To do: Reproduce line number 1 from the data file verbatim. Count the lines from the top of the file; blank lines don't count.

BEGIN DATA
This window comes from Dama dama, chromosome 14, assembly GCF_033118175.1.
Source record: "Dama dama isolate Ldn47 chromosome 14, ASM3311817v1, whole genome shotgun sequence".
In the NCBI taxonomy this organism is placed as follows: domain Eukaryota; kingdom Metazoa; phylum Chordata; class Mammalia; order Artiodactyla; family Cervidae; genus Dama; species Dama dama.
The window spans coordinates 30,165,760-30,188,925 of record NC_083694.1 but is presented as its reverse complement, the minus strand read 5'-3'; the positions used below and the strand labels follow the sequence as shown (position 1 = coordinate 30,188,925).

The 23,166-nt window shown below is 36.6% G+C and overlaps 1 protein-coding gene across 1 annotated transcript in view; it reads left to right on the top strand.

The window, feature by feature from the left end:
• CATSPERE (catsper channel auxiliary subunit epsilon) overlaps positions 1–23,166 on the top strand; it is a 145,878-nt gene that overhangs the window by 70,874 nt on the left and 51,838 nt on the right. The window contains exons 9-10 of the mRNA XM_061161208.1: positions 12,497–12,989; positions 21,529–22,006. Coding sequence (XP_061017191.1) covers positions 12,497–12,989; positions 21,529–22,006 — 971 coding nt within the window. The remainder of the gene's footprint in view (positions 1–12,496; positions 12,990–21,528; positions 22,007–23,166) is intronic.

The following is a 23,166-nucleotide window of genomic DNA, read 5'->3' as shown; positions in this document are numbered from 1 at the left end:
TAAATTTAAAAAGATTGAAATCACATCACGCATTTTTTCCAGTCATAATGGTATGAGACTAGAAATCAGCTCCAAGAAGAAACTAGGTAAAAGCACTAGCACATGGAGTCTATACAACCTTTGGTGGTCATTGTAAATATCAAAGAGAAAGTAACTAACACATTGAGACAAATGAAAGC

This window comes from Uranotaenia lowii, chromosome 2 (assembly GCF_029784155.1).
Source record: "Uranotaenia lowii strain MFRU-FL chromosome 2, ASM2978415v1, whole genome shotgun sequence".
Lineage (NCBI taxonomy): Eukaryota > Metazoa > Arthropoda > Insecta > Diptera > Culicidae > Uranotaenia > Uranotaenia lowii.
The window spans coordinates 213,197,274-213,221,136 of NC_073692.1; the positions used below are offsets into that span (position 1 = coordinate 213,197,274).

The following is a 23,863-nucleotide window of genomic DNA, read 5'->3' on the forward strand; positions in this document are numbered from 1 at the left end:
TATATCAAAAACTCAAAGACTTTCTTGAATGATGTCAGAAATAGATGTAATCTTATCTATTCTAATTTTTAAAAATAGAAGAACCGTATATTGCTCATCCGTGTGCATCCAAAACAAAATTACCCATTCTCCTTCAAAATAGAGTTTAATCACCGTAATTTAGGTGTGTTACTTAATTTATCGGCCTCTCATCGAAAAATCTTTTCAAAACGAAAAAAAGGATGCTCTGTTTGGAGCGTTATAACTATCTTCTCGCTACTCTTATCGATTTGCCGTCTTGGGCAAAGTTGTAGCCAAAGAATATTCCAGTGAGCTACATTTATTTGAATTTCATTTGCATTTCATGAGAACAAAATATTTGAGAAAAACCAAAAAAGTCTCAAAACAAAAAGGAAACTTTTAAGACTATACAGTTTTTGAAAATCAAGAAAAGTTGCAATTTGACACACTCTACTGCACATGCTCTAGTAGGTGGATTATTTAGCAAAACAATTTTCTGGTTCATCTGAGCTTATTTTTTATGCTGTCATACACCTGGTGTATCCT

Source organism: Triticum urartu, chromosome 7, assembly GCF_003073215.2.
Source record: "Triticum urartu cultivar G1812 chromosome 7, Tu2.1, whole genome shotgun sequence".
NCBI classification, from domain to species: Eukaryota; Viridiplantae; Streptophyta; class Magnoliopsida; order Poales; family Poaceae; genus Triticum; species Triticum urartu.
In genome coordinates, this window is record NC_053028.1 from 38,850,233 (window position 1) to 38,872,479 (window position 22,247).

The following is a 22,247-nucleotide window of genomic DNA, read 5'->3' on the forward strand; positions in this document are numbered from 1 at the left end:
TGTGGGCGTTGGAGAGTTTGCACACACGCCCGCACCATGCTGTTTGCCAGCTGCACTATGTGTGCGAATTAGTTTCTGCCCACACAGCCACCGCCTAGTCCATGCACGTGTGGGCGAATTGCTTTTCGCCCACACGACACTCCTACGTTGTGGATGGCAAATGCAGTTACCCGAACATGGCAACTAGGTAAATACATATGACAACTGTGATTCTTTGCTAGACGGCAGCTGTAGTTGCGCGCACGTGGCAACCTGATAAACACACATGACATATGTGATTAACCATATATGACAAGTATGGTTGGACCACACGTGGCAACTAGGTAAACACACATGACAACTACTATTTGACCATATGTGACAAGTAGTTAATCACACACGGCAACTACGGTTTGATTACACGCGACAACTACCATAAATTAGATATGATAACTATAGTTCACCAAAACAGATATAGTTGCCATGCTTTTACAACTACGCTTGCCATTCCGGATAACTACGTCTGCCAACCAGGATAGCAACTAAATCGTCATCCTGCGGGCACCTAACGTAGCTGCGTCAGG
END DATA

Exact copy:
This window comes from Dama dama, chromosome 14, assembly GCF_033118175.1.